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1. Introduction

The SignWriting system was developed by Valerie Sutton, of the Center for Sutton Movement Writing (Ca., USA), as a writing system for deaf sign languages. As is widely know, deaf people have not yet established a standard way for putting their native sign languages in written form, and the SignWriting system is one of the systems that are currently being proposed for such end. Alternative systems for writing sign languages exist, and they have already been compared (see papers in the SignWriting linguistic forum).

As deaf people don't get tired to explain, the implication of deafness is a linguistic and cultural difference between deaf and hearing persons: deafness implies a particular way of people developing their communication functions during their development in early childhood, and with this language difference comes other differences (cognitive, etc.) that impact both the way deaf children develop and the way they should be educated (see papers in the SignWriting education forum).

Moreover, during adulthood, communication in sign languages implies particular ways of dealing with social interactions (at home, among friends, in the work, etc.) so that deaf people are naturally led to organize deaf communities within the hearing societies in which they are being hosted. Such deaf communities have their own social structures (values, habits, jokes, traditions, history, etc.), developed in such a degree that they constitute in fact a culture of their own, the so-called Deaf Culture [1, 2].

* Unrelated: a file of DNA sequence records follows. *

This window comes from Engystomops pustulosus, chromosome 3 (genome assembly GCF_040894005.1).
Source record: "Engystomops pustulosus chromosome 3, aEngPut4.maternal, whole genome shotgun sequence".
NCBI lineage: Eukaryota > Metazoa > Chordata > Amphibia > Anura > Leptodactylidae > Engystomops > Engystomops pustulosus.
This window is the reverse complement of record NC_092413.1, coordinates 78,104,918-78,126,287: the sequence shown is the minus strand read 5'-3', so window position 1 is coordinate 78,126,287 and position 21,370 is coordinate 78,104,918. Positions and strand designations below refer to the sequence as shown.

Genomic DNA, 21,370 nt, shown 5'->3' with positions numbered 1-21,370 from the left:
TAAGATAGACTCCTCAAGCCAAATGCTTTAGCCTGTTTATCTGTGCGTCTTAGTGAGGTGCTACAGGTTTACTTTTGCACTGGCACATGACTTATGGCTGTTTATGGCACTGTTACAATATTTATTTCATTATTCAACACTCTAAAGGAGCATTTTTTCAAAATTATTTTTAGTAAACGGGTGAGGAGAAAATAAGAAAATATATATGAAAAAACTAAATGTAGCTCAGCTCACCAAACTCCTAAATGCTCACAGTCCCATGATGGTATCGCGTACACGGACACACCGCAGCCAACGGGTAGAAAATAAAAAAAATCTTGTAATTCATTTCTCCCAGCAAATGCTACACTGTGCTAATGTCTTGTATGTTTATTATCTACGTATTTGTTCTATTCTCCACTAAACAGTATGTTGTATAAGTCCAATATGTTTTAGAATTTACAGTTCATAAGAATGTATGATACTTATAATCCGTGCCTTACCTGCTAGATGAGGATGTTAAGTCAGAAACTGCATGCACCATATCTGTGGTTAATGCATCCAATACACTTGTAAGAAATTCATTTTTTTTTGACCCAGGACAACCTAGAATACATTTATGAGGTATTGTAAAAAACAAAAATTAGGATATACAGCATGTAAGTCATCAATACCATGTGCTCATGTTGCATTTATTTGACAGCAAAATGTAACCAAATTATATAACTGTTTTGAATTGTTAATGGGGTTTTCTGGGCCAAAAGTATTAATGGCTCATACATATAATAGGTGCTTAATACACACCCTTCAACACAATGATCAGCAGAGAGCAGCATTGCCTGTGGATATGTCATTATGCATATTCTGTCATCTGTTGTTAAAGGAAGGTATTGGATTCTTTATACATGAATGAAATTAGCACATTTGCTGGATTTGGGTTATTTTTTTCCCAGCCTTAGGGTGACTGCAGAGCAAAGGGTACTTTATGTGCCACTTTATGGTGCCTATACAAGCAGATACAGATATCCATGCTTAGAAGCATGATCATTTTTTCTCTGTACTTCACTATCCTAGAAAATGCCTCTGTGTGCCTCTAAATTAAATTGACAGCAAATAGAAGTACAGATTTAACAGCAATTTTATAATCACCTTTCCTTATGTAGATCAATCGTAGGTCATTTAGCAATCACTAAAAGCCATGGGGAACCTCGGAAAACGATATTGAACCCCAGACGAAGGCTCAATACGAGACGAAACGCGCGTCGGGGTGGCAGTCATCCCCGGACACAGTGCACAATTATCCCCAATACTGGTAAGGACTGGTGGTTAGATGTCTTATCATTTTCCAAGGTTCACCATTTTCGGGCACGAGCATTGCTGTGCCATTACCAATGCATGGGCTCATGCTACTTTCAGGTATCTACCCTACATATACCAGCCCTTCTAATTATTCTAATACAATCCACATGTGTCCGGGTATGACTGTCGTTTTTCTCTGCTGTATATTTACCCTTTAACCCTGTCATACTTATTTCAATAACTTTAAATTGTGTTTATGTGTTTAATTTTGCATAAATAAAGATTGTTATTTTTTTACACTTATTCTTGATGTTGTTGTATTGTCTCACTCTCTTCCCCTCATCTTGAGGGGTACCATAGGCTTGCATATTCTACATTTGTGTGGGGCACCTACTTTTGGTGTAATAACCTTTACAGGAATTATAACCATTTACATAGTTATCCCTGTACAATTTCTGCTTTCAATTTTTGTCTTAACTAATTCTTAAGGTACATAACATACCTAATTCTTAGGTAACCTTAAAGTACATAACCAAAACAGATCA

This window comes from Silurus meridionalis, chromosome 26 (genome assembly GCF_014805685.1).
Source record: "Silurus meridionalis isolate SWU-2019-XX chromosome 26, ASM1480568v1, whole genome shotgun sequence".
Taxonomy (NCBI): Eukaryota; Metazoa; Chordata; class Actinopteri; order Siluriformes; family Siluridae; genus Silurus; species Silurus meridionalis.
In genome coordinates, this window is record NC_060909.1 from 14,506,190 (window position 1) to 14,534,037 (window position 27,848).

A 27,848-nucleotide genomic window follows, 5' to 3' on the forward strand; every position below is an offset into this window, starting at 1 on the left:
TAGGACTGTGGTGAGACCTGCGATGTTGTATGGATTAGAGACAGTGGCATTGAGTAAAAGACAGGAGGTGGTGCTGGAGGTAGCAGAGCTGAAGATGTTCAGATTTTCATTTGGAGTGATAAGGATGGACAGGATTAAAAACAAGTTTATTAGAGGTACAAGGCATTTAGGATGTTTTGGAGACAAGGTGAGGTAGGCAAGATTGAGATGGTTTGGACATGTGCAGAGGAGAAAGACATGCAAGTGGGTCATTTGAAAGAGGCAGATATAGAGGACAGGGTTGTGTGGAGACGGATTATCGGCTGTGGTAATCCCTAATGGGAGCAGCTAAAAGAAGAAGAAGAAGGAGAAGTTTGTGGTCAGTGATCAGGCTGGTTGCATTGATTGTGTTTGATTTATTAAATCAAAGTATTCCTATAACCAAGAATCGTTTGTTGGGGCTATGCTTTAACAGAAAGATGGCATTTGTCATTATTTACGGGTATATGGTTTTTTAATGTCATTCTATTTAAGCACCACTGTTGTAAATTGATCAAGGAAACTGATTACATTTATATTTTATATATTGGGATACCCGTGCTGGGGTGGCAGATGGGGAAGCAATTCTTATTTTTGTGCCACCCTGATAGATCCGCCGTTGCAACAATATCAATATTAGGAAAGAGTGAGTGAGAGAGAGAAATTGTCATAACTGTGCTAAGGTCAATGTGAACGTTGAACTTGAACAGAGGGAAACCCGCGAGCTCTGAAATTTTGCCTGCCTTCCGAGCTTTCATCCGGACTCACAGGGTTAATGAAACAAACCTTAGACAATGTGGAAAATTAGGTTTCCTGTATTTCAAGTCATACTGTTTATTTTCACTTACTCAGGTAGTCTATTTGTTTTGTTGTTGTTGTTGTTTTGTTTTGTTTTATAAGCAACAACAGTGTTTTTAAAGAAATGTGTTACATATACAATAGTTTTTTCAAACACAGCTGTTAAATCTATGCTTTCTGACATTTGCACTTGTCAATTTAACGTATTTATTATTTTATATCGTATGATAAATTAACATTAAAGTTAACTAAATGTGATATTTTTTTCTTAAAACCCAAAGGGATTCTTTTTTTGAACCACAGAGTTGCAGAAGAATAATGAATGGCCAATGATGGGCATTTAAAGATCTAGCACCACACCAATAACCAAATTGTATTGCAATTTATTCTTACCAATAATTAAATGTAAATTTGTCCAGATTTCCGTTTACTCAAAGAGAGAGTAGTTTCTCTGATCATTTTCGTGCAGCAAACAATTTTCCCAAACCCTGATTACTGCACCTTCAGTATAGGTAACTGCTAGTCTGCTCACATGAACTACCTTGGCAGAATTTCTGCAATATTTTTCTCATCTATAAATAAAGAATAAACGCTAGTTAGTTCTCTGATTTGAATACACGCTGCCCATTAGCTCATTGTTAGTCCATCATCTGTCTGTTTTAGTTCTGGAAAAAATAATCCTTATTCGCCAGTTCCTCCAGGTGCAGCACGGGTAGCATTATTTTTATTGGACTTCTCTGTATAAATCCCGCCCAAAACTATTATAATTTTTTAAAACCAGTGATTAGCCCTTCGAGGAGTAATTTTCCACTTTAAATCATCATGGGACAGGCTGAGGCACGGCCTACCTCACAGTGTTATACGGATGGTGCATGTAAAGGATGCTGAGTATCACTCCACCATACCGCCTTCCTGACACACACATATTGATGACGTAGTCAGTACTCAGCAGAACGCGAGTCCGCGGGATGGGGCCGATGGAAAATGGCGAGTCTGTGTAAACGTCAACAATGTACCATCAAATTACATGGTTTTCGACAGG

This paper is organized as follows. Section 2 gives a brief introduction to the SignWriting system, giving examples of its symbol set and of the way symbols are put together to represent signs. It also explains why we have chosen it as the preferred means for writing deaf sign languages.

Section 3 presents SWML (SignWriting Markup Language), an XML-based format that we are defining for the interoperable storage and processing of sign language documents. Section 4 gives examples of SignWriting symbols represented as SVG symbols, showing how the full SignWriting Symbol Sequence will be represented in a standard way in the single SSS.svg file, which is can be used as a symbol file (analogous to a font file) when rendering stand-alone SWML documents, as well as when inserting SWML islands in HTML documents.

Section 5 tackles the problem of searching sign language texts. We present a simple means that we have devised for searching such texts. Given the graphical nature of SignWriting, a graphical pattern matching method is needed, which can deal in controlled ways with the personal variations people can imprint in the way they write signs. The solution we present introduces a concept of graphical coherence between symbols, allowing for a sort of fuzzy graphical pattern matching procedure for signs.

Finally, Section 6 presents the prospects for an SWML based web application that we started to develop, namely, a sign language webmail system (SW-Webmail). The Conclusion, indicating short-term and long-term future works, as well as including a call for cooperation, is in Section 7.